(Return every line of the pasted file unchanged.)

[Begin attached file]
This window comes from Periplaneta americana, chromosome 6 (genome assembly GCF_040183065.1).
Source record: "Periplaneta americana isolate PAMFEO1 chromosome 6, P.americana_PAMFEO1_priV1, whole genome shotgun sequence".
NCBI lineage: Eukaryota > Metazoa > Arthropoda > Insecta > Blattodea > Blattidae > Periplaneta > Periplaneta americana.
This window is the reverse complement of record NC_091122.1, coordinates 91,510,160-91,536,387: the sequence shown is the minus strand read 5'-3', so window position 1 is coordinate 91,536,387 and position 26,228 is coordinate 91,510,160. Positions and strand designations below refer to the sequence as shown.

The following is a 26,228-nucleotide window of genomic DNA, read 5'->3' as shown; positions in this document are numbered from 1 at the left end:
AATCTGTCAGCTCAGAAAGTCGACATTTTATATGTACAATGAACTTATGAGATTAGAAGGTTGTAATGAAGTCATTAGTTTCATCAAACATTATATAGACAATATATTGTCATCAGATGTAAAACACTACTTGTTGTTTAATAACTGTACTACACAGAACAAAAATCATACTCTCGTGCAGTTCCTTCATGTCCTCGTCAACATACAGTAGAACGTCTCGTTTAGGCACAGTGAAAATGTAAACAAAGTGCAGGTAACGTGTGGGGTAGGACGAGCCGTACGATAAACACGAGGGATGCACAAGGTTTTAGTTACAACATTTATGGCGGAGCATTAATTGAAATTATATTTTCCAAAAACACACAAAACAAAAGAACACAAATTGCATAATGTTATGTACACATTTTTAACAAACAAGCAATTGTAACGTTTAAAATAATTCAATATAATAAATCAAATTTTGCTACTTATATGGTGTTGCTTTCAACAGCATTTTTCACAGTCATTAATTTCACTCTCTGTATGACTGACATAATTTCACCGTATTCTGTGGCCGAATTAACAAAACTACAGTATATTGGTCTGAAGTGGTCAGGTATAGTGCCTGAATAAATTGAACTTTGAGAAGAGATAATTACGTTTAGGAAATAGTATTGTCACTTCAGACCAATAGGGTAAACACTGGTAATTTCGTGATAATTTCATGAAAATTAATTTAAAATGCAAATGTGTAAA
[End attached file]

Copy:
This window comes from Periplaneta americana, chromosome 6 (genome assembly GCF_040183065.1).
Source record: "Periplaneta americana isolate PAMFEO1 chromosome 6, P.americana_PAMFEO1_priV1, whole genome shotgun sequence".
NCBI lineage: Eukaryota > Metazoa > Arthropoda > Insecta > Blattodea > Blattidae > Periplaneta > Periplaneta americana.
This window is the reverse complement of record NC_091122.1, coordinates 91,510,160-91,536,387: the sequence shown is the minus strand read 5'-3', so window position 1 is coordinate 91,536,387 and position 26,228 is coordinate 91,510,160. Positions and strand designations below refer to the sequence as shown.

The following is a 26,228-nucleotide window of genomic DNA, read 5'->3' as shown; positions in this document are numbered from 1 at the left end:
AATCTGTCAGCTCAGAAAGTCGACATTTTATATGTACAATGAACTTATGAGATTAGAAGGTTGTAATGAAGTCATTAGTTTCATCAAACATTATATAGACAATATATTGTCATCAGATGTAAAACACTACTTGTTGTTTAATAACTGTACTACACAGAACAAAAATCATACTCTCGTGCAGTTCCTTCATGTCCTCGTCAACATACAGTAGAACGTCTCGTTTAGGCACAGTGAAAATGTAAACAAAGTGCAGGTAACGTGTGGGGTAGGACGAGCCGTACGATAAACACGAGGGATGCACAAGGTTTTAGTTACAACATTTATGGCGGAGCATTAATTGAAATTATATTTTCCAAAAACACACAAAACAAAAGAACACAAATTGCATAATGTTATGTACACATTTTTAACAAACAAGCAATTGTAACGTTTAAAATAATTCAATATAATAAATCAAATTTTGCTACTTATATGGTGTTGCTTTCAACAGCATTTTTCACAGTCATTAATTTCACTCTCTGTATGACTGACATAATTTCACCGTATTCTGTGGCCGAATTAACAAAACTACAGTATATTGGTCTGAAGTGGTCAGGTATAGTGCCTGAATAAATTGAACTTTGAGAAGAGATAATTACGTTTAGGAAATAGTATTGTCACTTCAGACCAATAGGGTAAACACTGGTAATTTCGTGATAATTTCATGAAAATTAATTTAAAATGCAAATGTGTAAA